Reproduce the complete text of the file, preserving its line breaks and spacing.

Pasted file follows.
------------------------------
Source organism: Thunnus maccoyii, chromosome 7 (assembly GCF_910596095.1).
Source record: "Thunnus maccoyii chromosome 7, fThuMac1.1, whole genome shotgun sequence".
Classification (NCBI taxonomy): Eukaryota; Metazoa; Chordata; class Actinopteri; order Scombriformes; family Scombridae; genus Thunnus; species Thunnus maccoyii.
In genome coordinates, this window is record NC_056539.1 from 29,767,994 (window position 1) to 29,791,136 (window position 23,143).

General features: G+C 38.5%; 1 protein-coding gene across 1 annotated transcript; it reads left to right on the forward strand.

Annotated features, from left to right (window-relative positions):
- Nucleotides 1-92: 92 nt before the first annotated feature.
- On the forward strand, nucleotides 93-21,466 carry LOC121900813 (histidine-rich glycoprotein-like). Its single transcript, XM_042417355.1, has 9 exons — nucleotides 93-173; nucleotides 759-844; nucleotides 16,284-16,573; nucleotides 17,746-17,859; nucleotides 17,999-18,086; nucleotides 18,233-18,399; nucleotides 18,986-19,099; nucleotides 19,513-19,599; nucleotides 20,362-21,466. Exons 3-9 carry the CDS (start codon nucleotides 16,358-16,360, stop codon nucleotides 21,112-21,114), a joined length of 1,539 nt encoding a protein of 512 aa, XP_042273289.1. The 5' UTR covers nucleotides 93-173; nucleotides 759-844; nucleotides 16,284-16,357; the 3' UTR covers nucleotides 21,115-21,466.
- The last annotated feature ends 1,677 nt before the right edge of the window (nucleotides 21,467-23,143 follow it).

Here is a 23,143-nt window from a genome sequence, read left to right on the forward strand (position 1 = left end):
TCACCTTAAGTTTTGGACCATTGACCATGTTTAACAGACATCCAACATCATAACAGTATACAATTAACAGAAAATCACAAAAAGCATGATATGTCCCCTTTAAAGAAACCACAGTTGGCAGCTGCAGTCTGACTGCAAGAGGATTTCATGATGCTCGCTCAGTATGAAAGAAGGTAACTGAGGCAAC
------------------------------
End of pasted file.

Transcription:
Source organism: Thunnus maccoyii, chromosome 7 (assembly GCF_910596095.1).
Source record: "Thunnus maccoyii chromosome 7, fThuMac1.1, whole genome shotgun sequence".
Classification (NCBI taxonomy): Eukaryota; Metazoa; Chordata; class Actinopteri; order Scombriformes; family Scombridae; genus Thunnus; species Thunnus maccoyii.
In genome coordinates, this window is record NC_056539.1 from 29,767,994 (window position 1) to 29,791,136 (window position 23,143).

General features: G+C 38.5%; 1 protein-coding gene across 1 annotated transcript; it reads left to right on the forward strand.

Annotated features, from left to right (window-relative positions):
- Nucleotides 1-92: 92 nt before the first annotated feature.
- On the forward strand, nucleotides 93-21,466 carry LOC121900813 (histidine-rich glycoprotein-like). Its single transcript, XM_042417355.1, has 9 exons — nucleotides 93-173; nucleotides 759-844; nucleotides 16,284-16,573; nucleotides 17,746-17,859; nucleotides 17,999-18,086; nucleotides 18,233-18,399; nucleotides 18,986-19,099; nucleotides 19,513-19,599; nucleotides 20,362-21,466. Exons 3-9 carry the CDS (start codon nucleotides 16,358-16,360, stop codon nucleotides 21,112-21,114), a joined length of 1,539 nt encoding a protein of 512 aa, XP_042273289.1. The 5' UTR covers nucleotides 93-173; nucleotides 759-844; nucleotides 16,284-16,357; the 3' UTR covers nucleotides 21,115-21,466.
- The last annotated feature ends 1,677 nt before the right edge of the window (nucleotides 21,467-23,143 follow it).

Here is a 23,143-nt window from a genome sequence, read left to right on the forward strand (position 1 = left end):
TCACCTTAAGTTTTGGACCATTGACCATGTTTAACAGACATCCAACATCATAACAGTATACAATTAACAGAAAATCACAAAAAGCATGATATGTCCCCTTTAAAGAAACCACAGTTGGCAGCTGCAGTCTGACTGCAAGAGGATTTCATGATGCTCGCTCAGTATGAAAGAAGGTAACTGAGGCAAC